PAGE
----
When comparing Pyxel Edit vs Aseprite, the Slant community recommends Aseprite for most people. In the question“What are the best pixel art / sprite editors?” Aseprite is ranked 2nd while Pyxel Edit is ranked 7th. The most important reason people chose Aseprite is:
Getting started with the program is straightforward. It's laid out intuitively: the main workspace in the middle, color selection on the left, tool section on the right, and animation timeline at the bottom. All tools and the vast majority of functions have keyboard shortcuts, allowing for results to be obtained quickly. Aseprite is a very focused program: it's not filled with icons, there's no excess functionality, and dialog boxes generally only have a couple of options so you're never overwhelmed and it's easier to learn.
Ranked in these QuestionsQuestion Ranking
Pro Intuitive UI
Pyxel Edit is widely acclaimed for its ease of use.
Pro Supports animations
Tiles can be animated within Pyxel Edit, with "onion skin" frame overlays to assist in making smooth frame transitions.
Pro Tileset extraction
Given an image and specified tile dimensions, Pyxel Edit will extract a tileset with no duplicate tiles. This mostly works for flat images though. If you feed Pyxel "finished maps" you will still get a lot of duplicates.
Pro Tilemap serialization support
Tile-based images (maps) built in Pyxel Edit can be serialized via XML or JSON for easy import elsewhere.
Pro Cheap compared to others
For only $9 (£6), this is one of the cheapest but also one of the best pixel editors out there.
Pro Live tile-update
Instantly see if your tiles are tileable and/or seamless and fix it easily.
Pro Easy to use
Getting started with the program is straightforward. It's laid out intuitively: the main workspace in the middle, color selection on the left, tool section on the right, and animation timeline at the bottom.
All tools and the vast majority of functions have keyboard shortcuts, allowing for results to be obtained quickly.
Aseprite is a very focused program: it's not filled with icons, there's no excess functionality, and dialog boxes generally only have a couple of options so you're never overwhelmed and it's easier to learn.
Pro Good selection of tools for animation
You can change the playback speed of the loop and the speed of each individual frame. There are three playback modes: forward, reverse, and ping-pong. Onion Skin mode is included to speed up the animation process and to allow for tagging the timeline to help keep animations organized. There is also a live preview so you can always see the end result.
Onion Skin mode will overlay previous and next frames over the canvas so you can use them as references when drawing. For Onion Skin mode, you can adjust items like range, opacity, and tint, whether the onion frames are in front of or behind the canvas, etc.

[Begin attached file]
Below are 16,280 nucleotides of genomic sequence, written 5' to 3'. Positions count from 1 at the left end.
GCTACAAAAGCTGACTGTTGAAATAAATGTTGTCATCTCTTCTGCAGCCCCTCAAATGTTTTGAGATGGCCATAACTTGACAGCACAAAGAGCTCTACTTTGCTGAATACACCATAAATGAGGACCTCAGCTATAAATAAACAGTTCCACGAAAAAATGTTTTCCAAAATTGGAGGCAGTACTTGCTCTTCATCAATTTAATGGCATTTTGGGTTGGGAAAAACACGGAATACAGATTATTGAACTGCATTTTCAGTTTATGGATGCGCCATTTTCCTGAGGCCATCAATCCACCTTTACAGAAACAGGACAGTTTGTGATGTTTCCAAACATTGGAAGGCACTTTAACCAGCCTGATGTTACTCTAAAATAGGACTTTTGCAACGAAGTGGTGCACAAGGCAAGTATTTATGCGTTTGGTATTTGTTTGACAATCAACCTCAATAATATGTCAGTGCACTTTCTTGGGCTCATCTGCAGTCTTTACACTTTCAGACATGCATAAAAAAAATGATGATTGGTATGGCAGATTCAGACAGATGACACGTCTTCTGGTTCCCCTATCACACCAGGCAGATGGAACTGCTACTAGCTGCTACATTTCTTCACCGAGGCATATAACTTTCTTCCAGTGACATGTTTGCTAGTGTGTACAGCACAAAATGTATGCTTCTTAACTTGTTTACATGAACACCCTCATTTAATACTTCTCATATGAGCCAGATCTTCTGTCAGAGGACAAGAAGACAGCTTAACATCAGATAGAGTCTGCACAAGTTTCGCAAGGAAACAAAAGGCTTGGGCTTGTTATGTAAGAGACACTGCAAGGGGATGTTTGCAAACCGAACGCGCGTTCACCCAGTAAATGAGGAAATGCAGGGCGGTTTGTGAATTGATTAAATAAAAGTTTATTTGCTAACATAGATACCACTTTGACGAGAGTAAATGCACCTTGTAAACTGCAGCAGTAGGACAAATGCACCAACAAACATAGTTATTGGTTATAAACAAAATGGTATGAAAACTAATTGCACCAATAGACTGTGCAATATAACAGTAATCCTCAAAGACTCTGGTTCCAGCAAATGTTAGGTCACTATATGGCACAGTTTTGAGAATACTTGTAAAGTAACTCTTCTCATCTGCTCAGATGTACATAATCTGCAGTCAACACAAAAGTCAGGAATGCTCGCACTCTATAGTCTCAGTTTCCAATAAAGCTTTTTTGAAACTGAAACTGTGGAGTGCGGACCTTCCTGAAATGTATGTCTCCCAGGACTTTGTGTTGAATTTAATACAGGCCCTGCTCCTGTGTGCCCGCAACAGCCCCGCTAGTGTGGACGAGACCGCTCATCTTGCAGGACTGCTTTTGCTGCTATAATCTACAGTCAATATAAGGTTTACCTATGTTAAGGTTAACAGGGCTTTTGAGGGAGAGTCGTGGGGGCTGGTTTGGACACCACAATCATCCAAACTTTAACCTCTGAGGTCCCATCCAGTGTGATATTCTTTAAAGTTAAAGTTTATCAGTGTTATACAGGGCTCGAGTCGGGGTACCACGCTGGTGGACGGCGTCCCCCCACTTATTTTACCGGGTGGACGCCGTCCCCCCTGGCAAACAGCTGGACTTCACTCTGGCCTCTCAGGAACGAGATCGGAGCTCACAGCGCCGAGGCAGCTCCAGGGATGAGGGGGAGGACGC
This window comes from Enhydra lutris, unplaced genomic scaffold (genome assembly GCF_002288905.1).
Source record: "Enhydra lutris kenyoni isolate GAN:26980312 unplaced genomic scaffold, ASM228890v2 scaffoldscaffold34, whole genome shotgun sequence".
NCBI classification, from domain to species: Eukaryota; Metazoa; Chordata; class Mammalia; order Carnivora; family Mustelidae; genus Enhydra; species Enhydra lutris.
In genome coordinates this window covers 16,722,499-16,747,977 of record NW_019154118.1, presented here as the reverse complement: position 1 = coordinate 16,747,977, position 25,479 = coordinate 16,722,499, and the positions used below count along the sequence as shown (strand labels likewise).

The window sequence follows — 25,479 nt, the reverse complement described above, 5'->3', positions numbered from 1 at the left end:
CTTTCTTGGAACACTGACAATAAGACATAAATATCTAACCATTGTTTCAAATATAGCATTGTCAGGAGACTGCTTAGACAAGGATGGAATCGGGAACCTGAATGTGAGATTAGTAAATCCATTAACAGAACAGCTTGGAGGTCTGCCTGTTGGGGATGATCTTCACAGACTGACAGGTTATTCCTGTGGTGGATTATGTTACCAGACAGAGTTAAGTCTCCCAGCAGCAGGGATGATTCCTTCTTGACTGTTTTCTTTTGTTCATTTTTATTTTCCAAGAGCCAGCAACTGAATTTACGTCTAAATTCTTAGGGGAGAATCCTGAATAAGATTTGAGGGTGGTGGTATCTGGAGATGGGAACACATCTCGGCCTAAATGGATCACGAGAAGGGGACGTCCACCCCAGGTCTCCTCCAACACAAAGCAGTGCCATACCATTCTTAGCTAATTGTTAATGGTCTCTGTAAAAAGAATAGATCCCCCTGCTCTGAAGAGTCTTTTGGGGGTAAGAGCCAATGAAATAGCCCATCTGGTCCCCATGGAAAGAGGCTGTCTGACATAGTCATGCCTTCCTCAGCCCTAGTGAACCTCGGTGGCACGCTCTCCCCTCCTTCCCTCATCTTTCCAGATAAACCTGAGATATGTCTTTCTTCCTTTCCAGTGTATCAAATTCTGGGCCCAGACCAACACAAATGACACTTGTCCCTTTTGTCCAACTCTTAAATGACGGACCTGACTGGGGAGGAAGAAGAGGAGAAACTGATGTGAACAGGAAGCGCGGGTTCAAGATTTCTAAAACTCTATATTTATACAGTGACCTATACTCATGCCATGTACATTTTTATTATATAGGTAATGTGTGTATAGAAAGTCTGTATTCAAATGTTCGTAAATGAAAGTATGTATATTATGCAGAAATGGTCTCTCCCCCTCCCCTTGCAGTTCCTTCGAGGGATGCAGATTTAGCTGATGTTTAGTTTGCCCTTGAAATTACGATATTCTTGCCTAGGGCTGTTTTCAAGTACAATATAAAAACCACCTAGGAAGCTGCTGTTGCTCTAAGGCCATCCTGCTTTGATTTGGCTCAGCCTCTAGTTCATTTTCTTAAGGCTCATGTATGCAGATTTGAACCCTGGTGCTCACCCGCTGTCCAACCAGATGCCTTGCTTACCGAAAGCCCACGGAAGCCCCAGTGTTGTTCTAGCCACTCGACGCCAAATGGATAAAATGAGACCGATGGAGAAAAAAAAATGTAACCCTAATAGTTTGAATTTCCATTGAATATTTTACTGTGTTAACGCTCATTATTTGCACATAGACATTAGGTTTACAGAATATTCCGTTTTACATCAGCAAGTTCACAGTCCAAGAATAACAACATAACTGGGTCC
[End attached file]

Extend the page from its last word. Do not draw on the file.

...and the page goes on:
You can tag different parts of the timeline when, for example, you need different animations for the same character. You can then loop those tagged sections individually.
Aseprite is available on OS X, Windows, and Linux with source code available on GitHub (shared source license).
Pro Free and paid versions available
Aseprite is free if you compile it yourself. Its maintainers also offer a security-signed package with a technical support license for a one time fee of $14.99.
Pro Responsive developer
Always in touch with the community and approachable via Twitter.
Pro Very intuitive thus easy for complete beginners
The interface invites you to be creative, and since it's pixel art you are creating, this adds to the feeling of being in the right environment. Everything seems to have its natural place and thereby could make beginners feel right at home.
Pro Beautiful interface
Aseprite has a beautiful pixel-art interface that makes it a pleasure to use.
Pro Awesome tools
Tools are good, easy to use.
Pro Pixel perfect mode
It makes drawing lines and shapes less jaggy by default.
Con Mac version is dependent on Adobe Air
The OSX version of the application requires Adobe Air to run.
Con Free version lacks features
The free version of Pyxel Edit is an outdated beta. It does not receive updates.
Con No Linux version
There is no Linux version of the editor.
Con Lacks some tools
Con Not FLOSS anymore
The license was changed to a shared license, that does not allow redistribution of the source code. While older versions should still be FLOSS, the newest versions are not.
Con Pixel-styled interface can be jarring
Aseprite uses low-resolution window frames and fonts. Opinions vary on whether this sets the mood or gets in the way.
Con No tilemap support yet
A tilemap editor is on the roadmap for version 1.6.
Con Text tool could be better
You can't change text and its font or size after you've inserted it. You have to re-insert text every time you wish to make an edit.
Con No file saving on free version
The free version doesn't let you save your files.